Google Cloud Platform and the EU Data Protection Directive

What is the EU Data Protection Directive?

Many of Google Cloud Platform’s business customers operate in Europe. These businesses often need to comply with the European Union’s Data Protection Directive (the "Directive"), which regulates the processing of personal data. The Directive specifies a number of requirements companies must meet around protecting personal data.

EU-U.S. & Swiss-U.S. Privacy Shield Framework

In July 2016, the European Commission concluded that the EU-U.S. Privacy Shield Framework provides an adequate mechanism to allow EU companies to comply with requirements under the Directive in connection with transfer of personal data from the European Union to the United States. Google Inc. is certified under both the EU-U.S. and Swiss-U.S. Privacy Shield frameworks and our certifications can be viewed on the Privacy Shield list.

EU Model Contract Clauses

In 2010, the European Commission approved model contract clauses as a means of complying with the requirements of the Directive. The effect of this decision is that by incorporating certain provisions into a contract, personal data can flow in a compliant way from those subject to the Directive to cloud (and other) providers outside the EU or the European Economic Area ("EEA"). By adopting EU model contract clauses, providers outside the EU or the EEA can offer their customers an option for complying with the Directive.

Does Google Cloud Platform offer EU Model Contract Clauses?

Yes, as of December 16, 2015, Google Cloud Platform offers EU model contract clauses for customers subject to the Directive. The European Union's data protection authorities, acting collectively as the Article 29 Working Party, concluded that Google's agreements for G Suite and Google Cloud Platform model contract clauses meet EU regulatory expectations. This confirms that Google Cloud services provide sufficient commitments to frame international data flows from Europe to the rest of the world. For details on the approval of the Google Cloud from the Article 29 Working Party, please see the respective decisions for G Suite and Google Cloud Platform. Customers can review and accept our Data Processing and Security Terms and Model Contract Clauses in the Google Cloud Console. Detailed instructions on how to take this action can be found here.

About the Security of Google Cloud Platform

Google Cloud Platform maintains certification with robust security standards, including:

  • SSAE16 / ISAE 3402 Type II:
  • ISO 27001, one of the most widely recognized, internationally accepted independent security standards. Google has earned ISO 27001 certification for the systems, applications, people, technology, processes and data centers serving Google Cloud Platform. Our ISO 27001 Certificate is here.
  • ISO 27017, Cloud Security, This is an international standard of practice for information security controls based on ISO/IEC 27002 specifically for cloud services. Our ISO 27017 Certificate is here.
  • ISO 27018, Cloud Privacy, This is an international standard of practice for protection of personally identifiable information (PII) in public clouds services. Our ISO 27018 Certificate is here.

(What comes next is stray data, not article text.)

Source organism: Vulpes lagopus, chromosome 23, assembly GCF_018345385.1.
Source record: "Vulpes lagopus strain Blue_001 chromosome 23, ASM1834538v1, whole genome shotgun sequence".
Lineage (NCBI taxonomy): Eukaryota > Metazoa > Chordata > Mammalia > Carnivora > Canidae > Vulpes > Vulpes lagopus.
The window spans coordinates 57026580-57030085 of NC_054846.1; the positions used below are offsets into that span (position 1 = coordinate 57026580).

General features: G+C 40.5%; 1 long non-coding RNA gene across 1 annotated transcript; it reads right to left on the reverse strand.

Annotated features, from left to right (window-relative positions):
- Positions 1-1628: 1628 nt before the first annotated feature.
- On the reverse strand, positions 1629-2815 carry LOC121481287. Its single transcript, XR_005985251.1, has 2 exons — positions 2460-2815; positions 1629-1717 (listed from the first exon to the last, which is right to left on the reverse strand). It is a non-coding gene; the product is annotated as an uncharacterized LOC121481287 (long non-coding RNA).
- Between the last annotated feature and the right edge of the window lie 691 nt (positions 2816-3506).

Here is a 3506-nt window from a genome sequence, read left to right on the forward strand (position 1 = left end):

• FedRAMP ATO for Google App Engine
  • PCI DSS v3.2

Data is most vulnerable to unauthorized access as it travels across the Internet or within networks and securing data in transit is a high priority for Google. For this reason, Google operates its own private global network that spans all of our data centers and our 70+ points of presence, rather than using the public internet for transmission between data centers. Data traveling between a customer’s device and Google is encrypted by default using HTTPS/TLS (Transport Layer Security). In fact, Google was the first major cloud provider to enable HTTPS/TLS by default.

Google has also upgraded all our RSA certificates to 2048-bit keys, making our encryption in transit for all Google services even stronger. Perfect forward secrecy (PFS) minimizes the impact of a compromised key, or a cryptographic breakthrough. It protects network data by using a short term key that lasts only a couple of days and is only held in memory, rather than a key that’s used for years and kept on durable storage. Google was the first major web player to enable perfect forward secrecy by default. Google encrypts all Cloud Platform data as it moves between our data centers on our private network, as well as encrypting all Cloud Platform data at rest.

Can I designate where data will be stored?

We refer to the Google data centers in a particular location as a "Zone," with multiple zones comprising a "Region." Currently Google Cloud Platform maintains regions around the globe, including Asia, Europe, and North America. Within currently available zones and the geographic scope of the services being used, customers may designate where certain customer data will be stored. In cases where no region is selected, or where a particular service does not support a particular location, Google will store and process data in other locations where it (or its agents) maintains or operates facilities. Data location options are clearly identified in the Google Cloud console, and Google observes the data location commitments set forth in the Google Cloud Platform Terms of Service and Service Specific Terms.
View Google Data Center locations

FAQ

Answers to your frequently asked questions

View the FAQ

Security Whitepaper

Read more about Google’s approach to security

View the whitepaper

Contact us

Talk with a Cloud Platform team member about security

Contact us

Monitor your resources on the go

Get the Google Cloud Console app to help you manage your projects.